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The Selected Works of T. S. Spivet by Reif…

The Selected Works of T. S. Spivet (2009)

by Reif Larsen

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1,708874,160 (3.84)68
  1. 30
    The Curious Incident of the Dog in the Night-Time by Mark Haddon (jensm)
  2. 20
    Extremely Loud and Incredibly Close by Jonathan Safran Foer (BookshelfMonstrosity)
    BookshelfMonstrosity: The precocious young narrators in each of these novels embark on journeys alone, providing illustrations to enhance their complex narratives, which include family history as well as current concerns. T. S. travels across the U.S, while Oskar travels throughout New York City.… (more)

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Showing 1-5 of 78 (next | show all)
Brilliant until the weak and silly ending. ( )
  aurelas | Dec 23, 2016 |
Self-discovery or coming of age on a journey across the country is a richly-mined theme in American fiction, whether in Jack Kerouac or 'Rain Man'. Larsen adds a couple of twists to this genre in the form of T.S. Spivet, and I can see how the idea of a character who feels compelled to map - that is, to draw, document, and order - everything he sees could easily germinate alongside the travel narrative in the author's mind. The trouble for me, in the end, and the reason that I progressed so slowly in reading, perhaps, is that Spivet failed to touch too many strings of empathy. I found it difficult to connect with the hero. This may have something to do with Spivet's psychological characteristics, but compare and contrast with, say, 'The Curious Incident of the Dog in the Night-time', and I feel this is not the full answer. No, the trouble as far as I see it is that the novel's novelty, which comprises adding notes and maps and drawings alongside the narrative as Spivet progresses on his way, was also a barrier to becoming immersed in the story as told. Some of the shorter asides were witty, insightful, and added depth, but too often they became protracted and drew me away from the main thrust of the journey. This is perhaps a trait that should be explored in relation to the character of Spivet himself, but I found it off-putting from a reading point of view. As one of the reviews on the back cover exclaimed, this book is a work of art as much as it is a story. The trick would be for the two elements to interfere less with each other's presence and flow, respectively. ( )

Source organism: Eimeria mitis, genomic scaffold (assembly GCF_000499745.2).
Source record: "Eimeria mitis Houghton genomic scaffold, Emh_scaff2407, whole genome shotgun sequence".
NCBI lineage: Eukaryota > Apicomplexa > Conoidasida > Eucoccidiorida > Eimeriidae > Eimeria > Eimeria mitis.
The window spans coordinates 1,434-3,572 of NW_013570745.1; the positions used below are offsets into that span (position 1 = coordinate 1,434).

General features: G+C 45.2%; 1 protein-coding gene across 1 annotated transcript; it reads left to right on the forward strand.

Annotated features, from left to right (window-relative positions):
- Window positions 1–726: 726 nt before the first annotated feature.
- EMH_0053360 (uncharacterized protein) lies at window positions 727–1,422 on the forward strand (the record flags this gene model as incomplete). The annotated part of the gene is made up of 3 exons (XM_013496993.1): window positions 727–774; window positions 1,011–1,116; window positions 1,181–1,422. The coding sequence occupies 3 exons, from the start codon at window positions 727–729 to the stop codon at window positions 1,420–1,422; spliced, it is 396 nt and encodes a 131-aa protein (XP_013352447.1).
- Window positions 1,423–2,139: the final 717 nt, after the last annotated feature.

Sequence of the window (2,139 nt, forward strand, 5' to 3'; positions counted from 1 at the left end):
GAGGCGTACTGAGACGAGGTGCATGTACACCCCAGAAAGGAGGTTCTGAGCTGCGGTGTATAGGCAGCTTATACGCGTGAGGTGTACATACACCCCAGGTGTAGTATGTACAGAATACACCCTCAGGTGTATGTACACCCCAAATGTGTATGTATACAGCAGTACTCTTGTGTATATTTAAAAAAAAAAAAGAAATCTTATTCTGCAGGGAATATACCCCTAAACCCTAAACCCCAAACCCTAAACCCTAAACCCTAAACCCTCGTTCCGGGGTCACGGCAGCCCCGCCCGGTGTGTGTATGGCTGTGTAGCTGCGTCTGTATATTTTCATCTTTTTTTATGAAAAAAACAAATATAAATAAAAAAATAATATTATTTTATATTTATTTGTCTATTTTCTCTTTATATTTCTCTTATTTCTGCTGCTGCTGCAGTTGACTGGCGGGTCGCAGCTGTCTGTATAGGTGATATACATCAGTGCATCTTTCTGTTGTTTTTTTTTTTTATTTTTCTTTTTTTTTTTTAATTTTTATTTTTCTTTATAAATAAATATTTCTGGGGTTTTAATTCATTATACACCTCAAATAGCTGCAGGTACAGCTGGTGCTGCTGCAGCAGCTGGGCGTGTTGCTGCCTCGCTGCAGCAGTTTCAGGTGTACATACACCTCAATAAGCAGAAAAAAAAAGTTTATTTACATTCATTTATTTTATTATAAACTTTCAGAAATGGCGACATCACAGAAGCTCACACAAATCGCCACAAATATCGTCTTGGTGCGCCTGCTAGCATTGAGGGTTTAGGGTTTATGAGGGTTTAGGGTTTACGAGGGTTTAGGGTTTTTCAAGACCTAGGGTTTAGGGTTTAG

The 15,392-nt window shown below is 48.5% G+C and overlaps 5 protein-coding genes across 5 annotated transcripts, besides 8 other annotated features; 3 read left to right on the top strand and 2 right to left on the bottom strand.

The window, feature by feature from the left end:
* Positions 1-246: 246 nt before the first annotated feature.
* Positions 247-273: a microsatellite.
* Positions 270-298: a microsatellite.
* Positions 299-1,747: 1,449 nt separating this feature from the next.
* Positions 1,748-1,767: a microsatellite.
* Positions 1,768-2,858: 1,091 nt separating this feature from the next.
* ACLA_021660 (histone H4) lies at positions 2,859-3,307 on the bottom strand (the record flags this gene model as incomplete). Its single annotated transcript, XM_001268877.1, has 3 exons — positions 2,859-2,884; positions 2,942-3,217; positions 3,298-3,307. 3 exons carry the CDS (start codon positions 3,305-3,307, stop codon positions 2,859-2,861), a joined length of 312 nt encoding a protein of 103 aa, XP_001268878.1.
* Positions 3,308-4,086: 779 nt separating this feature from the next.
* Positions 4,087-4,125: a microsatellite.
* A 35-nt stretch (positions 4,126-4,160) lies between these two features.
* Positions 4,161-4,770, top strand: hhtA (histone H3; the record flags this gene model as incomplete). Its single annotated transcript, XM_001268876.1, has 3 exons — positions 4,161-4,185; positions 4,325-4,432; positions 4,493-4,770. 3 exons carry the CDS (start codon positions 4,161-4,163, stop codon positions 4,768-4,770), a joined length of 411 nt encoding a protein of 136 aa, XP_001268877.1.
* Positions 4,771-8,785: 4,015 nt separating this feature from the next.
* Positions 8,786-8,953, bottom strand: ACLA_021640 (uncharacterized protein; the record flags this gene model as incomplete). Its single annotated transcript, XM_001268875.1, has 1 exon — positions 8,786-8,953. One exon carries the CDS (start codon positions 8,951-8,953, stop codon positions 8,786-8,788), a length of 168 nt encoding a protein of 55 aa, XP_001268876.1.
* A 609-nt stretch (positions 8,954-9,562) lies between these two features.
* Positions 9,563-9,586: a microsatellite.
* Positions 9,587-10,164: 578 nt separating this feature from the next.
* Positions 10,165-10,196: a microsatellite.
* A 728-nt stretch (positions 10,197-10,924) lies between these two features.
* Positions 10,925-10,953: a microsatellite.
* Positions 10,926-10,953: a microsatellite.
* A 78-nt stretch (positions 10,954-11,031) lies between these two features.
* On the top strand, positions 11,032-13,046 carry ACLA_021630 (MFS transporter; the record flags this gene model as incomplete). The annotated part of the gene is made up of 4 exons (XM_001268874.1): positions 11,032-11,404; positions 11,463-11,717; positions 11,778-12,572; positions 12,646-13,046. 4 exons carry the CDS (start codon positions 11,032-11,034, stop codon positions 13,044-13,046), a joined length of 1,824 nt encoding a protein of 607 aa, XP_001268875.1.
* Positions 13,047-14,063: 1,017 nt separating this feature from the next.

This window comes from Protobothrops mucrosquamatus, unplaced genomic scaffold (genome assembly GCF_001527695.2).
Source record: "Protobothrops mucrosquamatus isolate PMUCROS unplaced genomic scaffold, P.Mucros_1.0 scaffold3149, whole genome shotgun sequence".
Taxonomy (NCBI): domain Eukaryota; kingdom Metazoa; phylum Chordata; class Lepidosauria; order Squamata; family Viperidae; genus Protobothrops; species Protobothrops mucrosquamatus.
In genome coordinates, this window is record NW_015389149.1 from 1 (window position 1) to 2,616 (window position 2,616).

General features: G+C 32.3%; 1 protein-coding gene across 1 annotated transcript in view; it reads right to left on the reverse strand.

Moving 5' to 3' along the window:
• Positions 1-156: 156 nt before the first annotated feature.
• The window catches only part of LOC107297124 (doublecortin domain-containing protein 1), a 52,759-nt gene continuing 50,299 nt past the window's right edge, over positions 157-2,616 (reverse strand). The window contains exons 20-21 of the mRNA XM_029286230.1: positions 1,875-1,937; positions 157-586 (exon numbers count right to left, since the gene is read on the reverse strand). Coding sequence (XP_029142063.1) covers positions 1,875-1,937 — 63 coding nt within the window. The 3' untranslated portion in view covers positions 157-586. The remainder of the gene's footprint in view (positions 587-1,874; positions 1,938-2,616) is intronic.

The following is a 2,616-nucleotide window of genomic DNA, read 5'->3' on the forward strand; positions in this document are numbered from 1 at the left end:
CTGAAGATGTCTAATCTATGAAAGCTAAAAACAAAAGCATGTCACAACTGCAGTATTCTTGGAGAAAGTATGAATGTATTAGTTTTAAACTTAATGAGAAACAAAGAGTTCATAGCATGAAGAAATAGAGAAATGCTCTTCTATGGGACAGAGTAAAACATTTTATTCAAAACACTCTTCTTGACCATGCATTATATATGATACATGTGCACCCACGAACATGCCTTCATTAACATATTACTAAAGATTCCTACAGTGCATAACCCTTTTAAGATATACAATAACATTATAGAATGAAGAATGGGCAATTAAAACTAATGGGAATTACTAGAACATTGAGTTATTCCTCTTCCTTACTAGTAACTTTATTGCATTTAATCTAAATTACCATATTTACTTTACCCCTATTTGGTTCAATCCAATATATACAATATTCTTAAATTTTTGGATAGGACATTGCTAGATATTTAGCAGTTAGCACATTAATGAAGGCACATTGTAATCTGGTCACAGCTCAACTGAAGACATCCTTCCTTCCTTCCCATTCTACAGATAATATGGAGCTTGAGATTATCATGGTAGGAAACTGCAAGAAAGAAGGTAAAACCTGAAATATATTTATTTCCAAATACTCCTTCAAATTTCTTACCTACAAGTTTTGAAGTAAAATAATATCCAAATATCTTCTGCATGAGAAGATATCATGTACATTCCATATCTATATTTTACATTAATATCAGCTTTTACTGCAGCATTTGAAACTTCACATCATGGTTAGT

Kanikoski | Sep 26, 2016 |
note that this is oversize, because of all the maps, diagrams, etc., in the margins - which definitely enrich the story so don't skip them...

The main character isn't even in puberty yet, but he 'maps' every aspect of his life, and has developed such skill in draftsmanship that the Smithsonian, not realizing he's a kid, invites him to Washington. He's innocently self-centered, and while smart enough to know his parents have their own lives, opinions, etc., he doesn't really take them into account as he decides what to do about this invitation. The margins are full of selections from his notebooks. Definitely a book aimed at patient adults (and shelved in the adult section at my library), but so far it's clean enough for clever teens.